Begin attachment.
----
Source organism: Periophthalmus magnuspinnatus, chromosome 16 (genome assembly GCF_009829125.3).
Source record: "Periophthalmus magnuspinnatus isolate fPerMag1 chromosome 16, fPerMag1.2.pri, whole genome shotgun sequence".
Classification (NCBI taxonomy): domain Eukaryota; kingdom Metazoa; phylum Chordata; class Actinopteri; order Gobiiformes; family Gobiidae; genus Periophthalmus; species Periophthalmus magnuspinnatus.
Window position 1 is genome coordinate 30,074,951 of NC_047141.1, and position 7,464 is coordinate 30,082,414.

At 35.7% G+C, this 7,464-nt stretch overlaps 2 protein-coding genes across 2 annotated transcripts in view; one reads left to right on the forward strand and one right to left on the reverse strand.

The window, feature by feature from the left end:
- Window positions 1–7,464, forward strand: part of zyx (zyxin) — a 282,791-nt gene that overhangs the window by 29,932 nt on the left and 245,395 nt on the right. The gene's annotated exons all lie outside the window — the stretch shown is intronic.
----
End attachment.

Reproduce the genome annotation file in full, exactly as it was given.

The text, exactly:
Source organism: Periophthalmus magnuspinnatus, chromosome 16 (genome assembly GCF_009829125.3).
Source record: "Periophthalmus magnuspinnatus isolate fPerMag1 chromosome 16, fPerMag1.2.pri, whole genome shotgun sequence".
Classification (NCBI taxonomy): domain Eukaryota; kingdom Metazoa; phylum Chordata; class Actinopteri; order Gobiiformes; family Gobiidae; genus Periophthalmus; species Periophthalmus magnuspinnatus.
Window position 1 is genome coordinate 30,074,951 of NC_047141.1, and position 7,464 is coordinate 30,082,414.

At 35.7% G+C, this 7,464-nt stretch overlaps 2 protein-coding genes across 2 annotated transcripts in view; one reads left to right on the forward strand and one right to left on the reverse strand.

The window, feature by feature from the left end:
- Window positions 1–7,464, forward strand: part of zyx (zyxin) — a 282,791-nt gene that overhangs the window by 29,932 nt on the left and 245,395 nt on the right. The gene's annotated exons all lie outside the window — the stretch shown is intronic.